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October 01, 2012

Closer to Van Eyck: Rediscovering the Ghent Altarpiece


Expert Ron Spronk Talks about the Ghent Altarpiece

At the Getty Center
Thursday, October 4, 2012 at 7:00 p.m.

       

MEDIA CONTACT: 
                

Melissa Abraham
Getty Communications
(310) 440-6861
mabraham@getty.edu  


The Ghent Altarpiece (Open), completed 1432. Hubert and Jan van Eyck. Saint Bavo Cathedral 
© Lukas -Art in Flanders vzw 



LOS ANGELES—This year it became possible to zoom into the intricate, breathtaking details of one of the most important works of art in the world, thanks to a newly completed website focused on the Ghent Altarpiece and funded by the Getty FoundationRon Spronk, the professor of art history at Queen's University in Canada who led the incredible project will describe the documentation campaign and demonstrate the use of the website as an educational and research tool at the Getty Center at 7 p.m. on Thursday, October 4, 2012, in the Museum Lecture Hall.

A stunning and highly complex painting composed of separate oak panels, The Mystic Lamb of 1432 by Hubert and Jan van Eyck, known as the Ghent Altarpiece, underwent much-needed emergency conservation within the Villa Chapel in St. Bavo Cathedral in Ghent. As part of this work, the altarpiece was removed from its glass enclosure and temporarily dismantled—a rare event which also made it possible to undertake a comprehensive examination and documentation, supported by the Getty Foundation in Los Angeles.

The 20 individual panels that make up the Mystic Lamb were documented with state-of-the-art equipment using extremely high resolution.

The result is a dedicated website (
http://closertovaneyck.kikirpa.be) that allows viewers unparalleled access to Van Eyck's world in breathtaking detail.

In addition, X-ray and infrared images on the website enable viewers to virtually peek under the surface and follow Van Eyck's hand from earlier underdrawing to the final painted version we see today.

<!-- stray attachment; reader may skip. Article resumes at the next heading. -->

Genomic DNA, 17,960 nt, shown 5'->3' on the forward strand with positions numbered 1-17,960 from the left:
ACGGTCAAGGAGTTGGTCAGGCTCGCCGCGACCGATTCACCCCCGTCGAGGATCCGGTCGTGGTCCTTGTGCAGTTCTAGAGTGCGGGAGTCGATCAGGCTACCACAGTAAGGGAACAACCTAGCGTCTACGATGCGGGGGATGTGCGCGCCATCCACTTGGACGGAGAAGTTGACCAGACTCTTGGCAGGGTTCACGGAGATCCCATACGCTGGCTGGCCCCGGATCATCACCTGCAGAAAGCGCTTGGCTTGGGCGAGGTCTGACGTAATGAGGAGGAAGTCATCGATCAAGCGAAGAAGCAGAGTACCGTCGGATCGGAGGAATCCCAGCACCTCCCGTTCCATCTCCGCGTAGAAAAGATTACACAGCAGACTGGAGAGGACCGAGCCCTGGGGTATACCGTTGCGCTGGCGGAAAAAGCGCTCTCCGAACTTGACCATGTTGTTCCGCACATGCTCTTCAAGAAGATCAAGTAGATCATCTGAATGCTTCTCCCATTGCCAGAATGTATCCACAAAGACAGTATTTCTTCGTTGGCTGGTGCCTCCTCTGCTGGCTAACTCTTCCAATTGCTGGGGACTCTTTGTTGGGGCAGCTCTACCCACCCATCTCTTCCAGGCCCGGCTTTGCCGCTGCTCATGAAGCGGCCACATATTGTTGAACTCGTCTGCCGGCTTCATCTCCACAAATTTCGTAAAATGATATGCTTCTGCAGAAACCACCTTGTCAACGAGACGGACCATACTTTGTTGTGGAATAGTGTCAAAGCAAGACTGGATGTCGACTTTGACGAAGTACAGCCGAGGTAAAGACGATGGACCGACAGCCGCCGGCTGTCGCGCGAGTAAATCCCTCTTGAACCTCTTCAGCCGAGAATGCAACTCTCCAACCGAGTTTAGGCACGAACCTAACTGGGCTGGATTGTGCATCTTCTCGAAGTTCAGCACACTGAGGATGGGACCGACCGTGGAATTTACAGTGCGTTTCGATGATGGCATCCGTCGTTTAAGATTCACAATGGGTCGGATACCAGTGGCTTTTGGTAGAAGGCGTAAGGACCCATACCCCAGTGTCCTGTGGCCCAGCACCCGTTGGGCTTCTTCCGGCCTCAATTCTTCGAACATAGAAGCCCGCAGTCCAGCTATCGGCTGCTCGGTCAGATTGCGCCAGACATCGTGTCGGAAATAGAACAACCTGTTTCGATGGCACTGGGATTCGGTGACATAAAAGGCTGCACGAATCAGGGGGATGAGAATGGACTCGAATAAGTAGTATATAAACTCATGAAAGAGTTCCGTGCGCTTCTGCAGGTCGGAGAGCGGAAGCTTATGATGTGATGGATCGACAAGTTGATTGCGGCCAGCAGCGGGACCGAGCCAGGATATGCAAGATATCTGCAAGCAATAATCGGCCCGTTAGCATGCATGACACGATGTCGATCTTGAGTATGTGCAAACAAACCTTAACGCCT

In his lecture, Ron Spronk, who directed documentation of the altarpiece and the creation of the website, introduces the
Ghent Altarpiece and its state of conservation.

Admission is Free. Reservations are recommended. Call (310) 440-7300 or visit 
ww.getty.edu/museum/programs/lectures/spronk_lecture.html.


About Ron Spronk

Ron Spronk is a professor of art history at Queen's University, Kingston, Ontario, Canada, and Hieronymous Bosch Chair at Radboud University in Nijmegen, the Netherlands. Ron Spronk is a specialist in the technical examination of paintings. From 1994 to 2007 he worked in different capacities at the Harvard Art Museums in Cambridge, Massachusetts, most recently as Research Curator. He has published widely on the technical examination of paintings and he co-curated award-winning exhibitions on Mondrian’s Transatlantic Paintings and on Early Netherlandish diptychs. In 2010, he coordinated the technical documentation of the Ghent Altarpiece and he is currently a member of the team that is studying the oeuvre of Hieronymus Bosch. He also teaches part-time at Radboud University in Nijmegen, the Netherlands.

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The J. Paul Getty Trust is an international cultural and philanthropic institution devoted to the visual arts that includes the J. Paul Getty Museum, the Getty Research Institute, the Getty Conservation Institute, and the Getty Foundation. The J. Paul Getty Trust and Getty programs serve a varied audience from two locations:  the Getty Center in Los Angeles and the Getty Villa in Malibu.

Visiting the Getty Center

The Getty Center is open Tuesday through Friday and Sunday from 10 a.m. to 5:30 p.m., and Saturday from 10 a.m. to 9 p.m. It is closed Monday and major holidays. Admission to the Getty Center is always free. Parking is $15 per car, but reduced to $10 after 5 p.m. on Saturdays and for evening events throughout the week. No reservation is required for parking or general admission. Reservations are required for event seating and groups of 15 or more. Please call (310) 440-7300 (English or Spanish) for reservations and information. The TTY line for callers who are deaf or hearing impaired is (310) 440-7305. The Getty Center is at 1200 Getty Center Drive, Los Angeles, California.

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